The National Interest, April 4, 2017
During the 2016 campaign, numerous prominent conservatives opposed the Trump candidacy and warned that its success would be inexorably bad for conservatism.
Some two months into his presidency, rifts between Donald Trump and conservatives are in plain sight. The new president has blamed the recent failure to repeal and replace Obamacare on the conservative House Freedom Caucus. In various presidential tweets, he named and blamed various caucus members and even threatened to fight against the group along with Democrats in the midterm elections of 2018.
Were Trump’s conservative critics correct all along that he is bad for their cause?
While the failure to repeal Obamacare is no doubt a setback for the Trump administration and Republicans in general, conservatives should nevertheless be heartened by the overall progress made and broad direction set by the new president. Unconventional though his presidency may be—and it certainly is, beyond the wildest imagination—Trump has pursued an agenda that is friendly to many of conservatism’s cherished ideals.
Since his inauguration, President Trump has picked a cabinet that many acknowledge is the most conservative in history and nominated Neil Gorsuch, a highly respected conservative judge, to the Supreme Court. Furthermore, he has pursued regulatory reform, border and homeland security and pro-market measures that conservatives have long supported.
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Posted in Conservatism, Immigration, U.S. Politics | Tagged border security, conservatives, financial regulations, homeland security, regulatory reform, Trump | Leave a Comment »
Clare Boothe Luce Policy Institute, January 18, 2017
–by Ying Ma
I often encounter young women who tell me they wish to pursue a career in communications. It is a perfectly worthy goal. Communicating well is a useful skill to have in any profession, and being a communications professional can be richly rewarding. With that said, communications skills do not just materialize out of thin air. Much like playing a sport or a musical instrumental, communicating effectively and professionally takes practice. Some people have a natural talent for it; many do not. No matter which group you belong to, you can become a better communicator by putting in the requisite time and effort.
I have worked as a communications professional in the private sector and in national politics. My clients have included multinationals and political campaigns. Here are seven tips I would offer to young people who wish to pursue a career in communications.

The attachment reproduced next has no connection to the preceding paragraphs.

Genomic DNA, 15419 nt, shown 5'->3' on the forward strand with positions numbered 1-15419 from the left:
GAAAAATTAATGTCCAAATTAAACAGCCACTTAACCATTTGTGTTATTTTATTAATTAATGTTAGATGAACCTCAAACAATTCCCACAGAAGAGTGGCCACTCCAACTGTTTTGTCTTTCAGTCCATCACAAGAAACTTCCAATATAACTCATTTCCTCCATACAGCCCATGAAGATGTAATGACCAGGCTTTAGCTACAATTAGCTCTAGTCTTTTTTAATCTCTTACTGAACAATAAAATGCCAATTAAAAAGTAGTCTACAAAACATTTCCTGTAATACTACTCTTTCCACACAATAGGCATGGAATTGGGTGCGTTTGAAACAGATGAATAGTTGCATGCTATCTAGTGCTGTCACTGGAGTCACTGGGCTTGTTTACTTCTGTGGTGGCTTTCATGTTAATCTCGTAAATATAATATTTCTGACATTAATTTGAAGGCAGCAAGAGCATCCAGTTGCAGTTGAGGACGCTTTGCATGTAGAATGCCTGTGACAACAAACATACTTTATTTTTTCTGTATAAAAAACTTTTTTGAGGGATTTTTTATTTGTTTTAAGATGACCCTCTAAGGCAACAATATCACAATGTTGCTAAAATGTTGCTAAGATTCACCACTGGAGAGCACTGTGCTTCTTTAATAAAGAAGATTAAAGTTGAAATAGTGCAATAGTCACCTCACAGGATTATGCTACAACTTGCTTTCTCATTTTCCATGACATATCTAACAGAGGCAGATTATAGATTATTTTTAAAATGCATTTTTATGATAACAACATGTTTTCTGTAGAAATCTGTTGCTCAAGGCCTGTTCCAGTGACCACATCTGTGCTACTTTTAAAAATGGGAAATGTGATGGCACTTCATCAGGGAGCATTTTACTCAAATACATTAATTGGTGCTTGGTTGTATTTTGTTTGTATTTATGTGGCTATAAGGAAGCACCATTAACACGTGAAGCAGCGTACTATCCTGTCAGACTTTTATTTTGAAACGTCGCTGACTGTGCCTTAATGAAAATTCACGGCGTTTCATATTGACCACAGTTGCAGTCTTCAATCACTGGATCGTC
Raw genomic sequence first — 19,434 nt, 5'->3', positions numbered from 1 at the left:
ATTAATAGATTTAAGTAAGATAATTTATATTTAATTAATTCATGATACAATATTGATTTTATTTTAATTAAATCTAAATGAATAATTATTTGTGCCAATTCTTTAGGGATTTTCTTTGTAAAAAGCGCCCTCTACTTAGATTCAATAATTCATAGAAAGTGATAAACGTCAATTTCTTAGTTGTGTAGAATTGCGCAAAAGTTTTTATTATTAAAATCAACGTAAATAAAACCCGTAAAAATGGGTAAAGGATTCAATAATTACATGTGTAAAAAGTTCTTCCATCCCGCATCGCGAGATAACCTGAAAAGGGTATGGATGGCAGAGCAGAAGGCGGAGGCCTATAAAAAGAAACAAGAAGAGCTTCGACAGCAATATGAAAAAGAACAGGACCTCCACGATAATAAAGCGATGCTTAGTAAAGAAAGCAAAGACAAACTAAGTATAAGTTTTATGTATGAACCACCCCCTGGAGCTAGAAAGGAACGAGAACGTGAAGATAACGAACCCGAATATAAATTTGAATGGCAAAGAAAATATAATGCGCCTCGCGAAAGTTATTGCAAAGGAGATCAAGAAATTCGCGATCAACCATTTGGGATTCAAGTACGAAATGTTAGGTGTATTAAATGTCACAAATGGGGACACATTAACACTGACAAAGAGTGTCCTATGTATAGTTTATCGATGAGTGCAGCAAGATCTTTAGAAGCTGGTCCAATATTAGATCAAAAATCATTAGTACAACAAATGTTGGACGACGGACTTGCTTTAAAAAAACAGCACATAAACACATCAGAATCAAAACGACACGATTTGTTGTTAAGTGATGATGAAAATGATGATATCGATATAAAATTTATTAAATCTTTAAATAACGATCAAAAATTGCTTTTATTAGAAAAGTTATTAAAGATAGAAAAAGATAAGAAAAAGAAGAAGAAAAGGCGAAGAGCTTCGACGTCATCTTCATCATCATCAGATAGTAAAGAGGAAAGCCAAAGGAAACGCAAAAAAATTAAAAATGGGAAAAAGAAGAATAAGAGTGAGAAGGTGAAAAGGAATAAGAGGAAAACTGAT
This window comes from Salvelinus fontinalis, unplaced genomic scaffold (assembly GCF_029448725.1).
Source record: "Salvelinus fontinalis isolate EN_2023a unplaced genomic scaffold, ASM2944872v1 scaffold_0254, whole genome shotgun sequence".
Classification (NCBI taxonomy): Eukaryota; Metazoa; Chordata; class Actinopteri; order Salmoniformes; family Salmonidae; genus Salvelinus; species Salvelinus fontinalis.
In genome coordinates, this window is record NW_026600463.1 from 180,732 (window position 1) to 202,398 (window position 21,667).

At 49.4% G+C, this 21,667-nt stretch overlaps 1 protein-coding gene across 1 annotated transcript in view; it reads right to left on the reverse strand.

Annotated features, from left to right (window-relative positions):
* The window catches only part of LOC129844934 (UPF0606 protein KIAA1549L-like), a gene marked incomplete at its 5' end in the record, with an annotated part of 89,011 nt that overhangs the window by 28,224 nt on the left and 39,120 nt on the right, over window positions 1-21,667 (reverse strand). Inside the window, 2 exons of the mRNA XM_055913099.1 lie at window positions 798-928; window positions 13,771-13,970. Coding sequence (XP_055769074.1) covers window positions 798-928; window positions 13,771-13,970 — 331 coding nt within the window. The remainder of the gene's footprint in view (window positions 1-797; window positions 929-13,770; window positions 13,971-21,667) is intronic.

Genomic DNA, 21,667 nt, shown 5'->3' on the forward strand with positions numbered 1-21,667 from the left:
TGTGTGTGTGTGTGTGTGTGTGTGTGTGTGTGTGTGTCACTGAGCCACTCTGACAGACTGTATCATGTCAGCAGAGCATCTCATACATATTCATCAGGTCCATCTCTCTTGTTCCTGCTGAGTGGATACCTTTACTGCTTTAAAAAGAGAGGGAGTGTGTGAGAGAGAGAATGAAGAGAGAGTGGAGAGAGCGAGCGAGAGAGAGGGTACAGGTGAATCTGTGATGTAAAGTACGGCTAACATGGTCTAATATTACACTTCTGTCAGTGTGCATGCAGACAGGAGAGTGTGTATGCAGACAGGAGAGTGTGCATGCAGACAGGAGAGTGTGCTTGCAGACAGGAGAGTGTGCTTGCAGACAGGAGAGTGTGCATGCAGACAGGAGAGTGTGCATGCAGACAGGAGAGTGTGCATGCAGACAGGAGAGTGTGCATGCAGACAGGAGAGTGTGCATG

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Posted in Uncategorized | Tagged communications, editing, style guide, writing | 1 Comment »
The National Interest, December 1, 2016
The mainstream media suffered a further erosion of its authority during the 2016 campaign. It copiously displayed its disdain of Donald Trump, not least in assuming that his election to the presidency was not simply unlikely, but next to impossible. Then came the evening of November 8, when assorted media pooh-bahs stared in incredulity at the actual results—a Republican trifecta.
Many have blamed Trump himself for his adversarial relationship with the press, but that distracts from the media’s culpability. However unconventional or controversial Trump’s candidacy was—and it certainly broke new ground—the mainstream media have long failed to report the news truthfully about right-of-center public figures with whom it disagrees.
In my view, at a time when many are complaining about “fake news” manufactured by Russia, it is worth taking a closer look at the mainstream media’s complacency and downright dishonesty. Numerous examples exist, but two incidents involving Dr. Ben Carson, surely the most civil and genteel GOP presidential contender in the 2016 election, are illuminating.
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Posted in U.S. Politics | Tagged Ben Carson, CNN, Donald Trump, fake news, New York Times | 2 Comments »
Lateline, ABC (Australia), November 11, 2016
Ying Ma appeared on Lateline, Australia’s leading daily current affairs program, to discuss the Donald Trump victory and his agenda moving forward. To view the discussion, please click HERE. Lateline airs weeknights on ABC in Australia.
Posted in International Affairs, U.S. Politics | Tagged build a wall, election 2016, Muslim ban, trade, Trump victory | 1 Comment »
A Wegman’s truck. A Friendly’s restaurant. Fall foliage in bright sunlight. A crisp chill in the air.
It’s late autumn in Hershey, Pennsylvania.
On the last Friday before Election Day, Donald Trump came to town for one of his massive rallies.
The mainstream media and the political establishment have relentlessly slandered these rallies as a congregation of the great unwashed—dumb and uneducated white people; racists, sexists, and xenophobes.
Yet, tens of thousands continue to show up at each event. When the Trump supporters begin cheering for their candidate, it is explosive and emotional—and deeply touching.
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Posted in Conservatism, U.S. Politics | Tagged election 2016, Hillary Clinton, Pennsylvania, Trump rally, Trump supporters | 3 Comments »
YAF, October 20, 2016
Ying Ma addressed the Young America’s Foundation’s Fall High School Conference last week at the Reagan Ranch Center in Santa Barbara, California. To view the speech, please click HERE.
Posted in Conservatism, Immigration, U.S. Politics | Tagged China, freedom, immigration, Oakland, poverty, risk | Leave a Comment »
Fox News, October 14, 2016
Ying Ma appeared on The Kelly File on Fox News to discuss sexual assault allegations against Donald Trump and her reasons for supporting the presidential candidate. Click HERE to watch the interview.
Posted in Conservatism, U.S. Politics | Tagged Asian, election 2016, sexual assault, Trump | 1 Comment »